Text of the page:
Pell said he's innocent and maintains that the charges are false.

Earlier in the year, a commission found that 7% of Australian priests were accused of abusing children between 1950 and 2015.


Dominican Republic, 2014

Jozef Wesolowski died in 2015 before he went to trial. 

Jozef Wesolowski, a former Vatican ambassador to the Dominican Republic was found guilty of sexual abuse of minors by a Vatican tribunal and defrocked in 2014. He was accused of sexual abuse of minors and possession of child pornography during his time as papal nuncio to the Dominican Republic. Italy's Corriere della Sera reported that Wesolowski's laptop contained more than 100,000 files with pornographic images and videos.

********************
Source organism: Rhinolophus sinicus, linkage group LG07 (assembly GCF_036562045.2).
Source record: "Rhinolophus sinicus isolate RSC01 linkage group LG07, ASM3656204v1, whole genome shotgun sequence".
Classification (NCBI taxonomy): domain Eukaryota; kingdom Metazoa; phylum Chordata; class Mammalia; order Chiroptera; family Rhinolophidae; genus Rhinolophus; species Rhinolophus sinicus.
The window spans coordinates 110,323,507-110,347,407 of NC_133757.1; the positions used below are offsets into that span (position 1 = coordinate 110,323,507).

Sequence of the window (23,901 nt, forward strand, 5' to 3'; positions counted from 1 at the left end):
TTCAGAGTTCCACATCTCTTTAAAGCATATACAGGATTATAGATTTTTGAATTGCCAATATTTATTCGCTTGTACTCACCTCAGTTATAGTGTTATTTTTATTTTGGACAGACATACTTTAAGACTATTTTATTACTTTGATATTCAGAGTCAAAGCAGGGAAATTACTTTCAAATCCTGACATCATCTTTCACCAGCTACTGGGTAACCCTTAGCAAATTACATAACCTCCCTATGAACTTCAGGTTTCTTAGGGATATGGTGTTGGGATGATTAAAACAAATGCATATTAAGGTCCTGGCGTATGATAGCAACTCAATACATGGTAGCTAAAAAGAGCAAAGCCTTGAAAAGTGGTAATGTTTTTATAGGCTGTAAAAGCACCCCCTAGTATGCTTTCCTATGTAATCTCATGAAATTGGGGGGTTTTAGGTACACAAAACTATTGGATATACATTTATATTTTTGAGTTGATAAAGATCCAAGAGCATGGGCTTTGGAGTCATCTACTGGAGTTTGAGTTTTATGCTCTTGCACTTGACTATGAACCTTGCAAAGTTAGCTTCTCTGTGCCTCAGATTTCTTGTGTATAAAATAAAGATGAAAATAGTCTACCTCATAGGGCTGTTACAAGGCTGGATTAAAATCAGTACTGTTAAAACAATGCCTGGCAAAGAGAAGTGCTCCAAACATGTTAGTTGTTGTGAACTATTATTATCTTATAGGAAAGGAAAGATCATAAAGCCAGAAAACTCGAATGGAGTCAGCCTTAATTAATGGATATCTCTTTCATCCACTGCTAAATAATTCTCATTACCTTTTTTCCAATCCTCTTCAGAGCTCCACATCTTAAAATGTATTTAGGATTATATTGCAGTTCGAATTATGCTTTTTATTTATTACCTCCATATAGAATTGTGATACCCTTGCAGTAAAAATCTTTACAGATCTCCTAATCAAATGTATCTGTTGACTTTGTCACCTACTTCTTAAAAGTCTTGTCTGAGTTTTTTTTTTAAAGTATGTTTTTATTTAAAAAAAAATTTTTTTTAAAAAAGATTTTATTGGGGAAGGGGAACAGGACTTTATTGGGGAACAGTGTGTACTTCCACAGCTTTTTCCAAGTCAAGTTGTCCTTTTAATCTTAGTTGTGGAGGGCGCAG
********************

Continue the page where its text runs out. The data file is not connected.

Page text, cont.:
Wesolowski was the highest-ranking Catholic official arrested for alleged sexual abuse of minors. He died in 2015, before he could be put on trial.


The Netherlands, 2011

Thousands of children suffered from sexual abuse in the Dutch Roman Catholic Church over more than six decades, and about 800 "possible perpetrators" have been identified, according to an independent Commission of Inquiry, issued in 2011.

The Commission of Inquiry said it received 1,795 reports of church-related sex abuse of minors and the "reports contained information about possible perpetrators."


Multiple countries, 2010

Allegations of sexual abuse spread across a half dozen countries -- including Austria, Germany, the Netherlands, Spain, Switzerland and Brazil, home of the world's largest Catholic population.

Revelations about church abuse included the Munich, Germany, archdiocese where Pope Benedict XVI once served as archbishop.

Under the Pope's tenure as archbishop in the early 1980s, the Munich archdiocese ignored warnings to keep a molesting priest away from children, said the doctor, Werner Huth, who issued those warnings.